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Fraud Act 2006

Section 6: Possession etc. of articles for use in frauds

25.Section 6 makes it an offence for a person to possess or have under his control any article for use in the course of or in connection with any fraud. This wording draws on that of the existing law in section 25 of the Theft Act 1968 and section 24 of the Theft Act (Northern Ireland) 1969. (These provisions make it an offence for a person to “go equipped” to commit a burglary, theft or cheat, although they apply only when the offender is not at his place of abode.) The intention is to attract the case law on section 25, which has established that proof is required that the defendant had the article for the purpose or with the intention that it be used in the course of or in connection with the offence, and that a general intention to commit fraud will suffice. In R v Ellames 60 Cr. App. R. 7 (CA), the court said that:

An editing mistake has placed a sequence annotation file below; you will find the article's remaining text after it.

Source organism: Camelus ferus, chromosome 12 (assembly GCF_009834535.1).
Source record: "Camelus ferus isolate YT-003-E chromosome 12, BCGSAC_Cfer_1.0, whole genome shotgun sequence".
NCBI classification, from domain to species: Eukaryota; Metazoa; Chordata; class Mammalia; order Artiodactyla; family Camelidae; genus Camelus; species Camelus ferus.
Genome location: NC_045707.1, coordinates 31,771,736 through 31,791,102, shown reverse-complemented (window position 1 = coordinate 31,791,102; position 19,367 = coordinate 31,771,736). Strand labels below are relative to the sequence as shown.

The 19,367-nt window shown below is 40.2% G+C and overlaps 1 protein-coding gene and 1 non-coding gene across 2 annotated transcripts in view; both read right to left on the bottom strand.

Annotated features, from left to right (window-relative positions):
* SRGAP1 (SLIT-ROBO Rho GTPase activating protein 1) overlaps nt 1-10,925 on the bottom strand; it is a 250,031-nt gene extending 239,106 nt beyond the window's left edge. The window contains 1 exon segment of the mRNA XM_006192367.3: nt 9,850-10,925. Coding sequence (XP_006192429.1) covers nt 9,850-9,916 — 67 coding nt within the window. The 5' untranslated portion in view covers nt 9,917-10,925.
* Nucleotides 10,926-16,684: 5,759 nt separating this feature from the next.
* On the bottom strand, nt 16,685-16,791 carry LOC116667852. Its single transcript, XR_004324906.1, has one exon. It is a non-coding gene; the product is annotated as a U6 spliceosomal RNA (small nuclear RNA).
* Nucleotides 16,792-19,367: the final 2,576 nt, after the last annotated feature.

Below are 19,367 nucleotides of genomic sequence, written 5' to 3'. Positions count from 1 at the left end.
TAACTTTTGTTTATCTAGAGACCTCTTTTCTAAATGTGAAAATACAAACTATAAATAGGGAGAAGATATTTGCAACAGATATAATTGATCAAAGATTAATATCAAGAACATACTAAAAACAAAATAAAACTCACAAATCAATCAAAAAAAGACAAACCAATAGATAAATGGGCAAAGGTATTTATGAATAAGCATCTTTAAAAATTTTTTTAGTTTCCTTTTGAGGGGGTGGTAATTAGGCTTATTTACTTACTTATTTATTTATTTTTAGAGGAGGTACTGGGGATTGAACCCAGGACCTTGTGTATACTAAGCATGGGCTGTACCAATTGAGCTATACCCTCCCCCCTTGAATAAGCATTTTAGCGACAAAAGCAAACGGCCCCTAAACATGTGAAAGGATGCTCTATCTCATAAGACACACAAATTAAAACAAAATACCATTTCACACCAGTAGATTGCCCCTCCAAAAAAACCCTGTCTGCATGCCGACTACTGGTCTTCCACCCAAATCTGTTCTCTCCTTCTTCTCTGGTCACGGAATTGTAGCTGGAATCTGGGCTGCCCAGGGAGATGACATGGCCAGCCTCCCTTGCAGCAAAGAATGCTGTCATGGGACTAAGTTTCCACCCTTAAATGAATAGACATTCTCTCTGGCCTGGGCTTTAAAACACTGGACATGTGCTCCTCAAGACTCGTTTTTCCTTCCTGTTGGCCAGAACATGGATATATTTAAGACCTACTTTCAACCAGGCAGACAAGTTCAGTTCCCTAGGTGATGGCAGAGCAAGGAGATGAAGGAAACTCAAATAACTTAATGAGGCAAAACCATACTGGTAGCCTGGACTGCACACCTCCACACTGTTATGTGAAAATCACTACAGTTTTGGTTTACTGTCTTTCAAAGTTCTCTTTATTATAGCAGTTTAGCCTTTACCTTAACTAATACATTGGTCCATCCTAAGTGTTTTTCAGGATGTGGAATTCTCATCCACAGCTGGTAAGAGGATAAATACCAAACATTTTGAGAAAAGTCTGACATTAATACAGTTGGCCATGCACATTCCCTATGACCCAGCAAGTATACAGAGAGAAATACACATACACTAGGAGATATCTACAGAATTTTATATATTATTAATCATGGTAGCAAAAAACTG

In our view, to establish an offence under s 25(1) the prosecution must prove that the defendant was in possession of the article, and intended the article to be used in the course of or in connection with some future burglary, theft or cheat. But it is not necessary to prove that he intended it to be used in the course of or in connection with any specific burglary, theft or cheat; it is enough to prove a general intention to use it for some burglary, theft or cheat; we think that this view is supported by the use of the word ‘any’ in s 25(1). Nor, in our view, is it necessary to prove that the defendant intended to use it himself; it will be enough to prove that he had it with him with the intention that it should be used by someone else.

26.Subsection (2) provides that the maximum custodial sentence for this new offence is 5 years.

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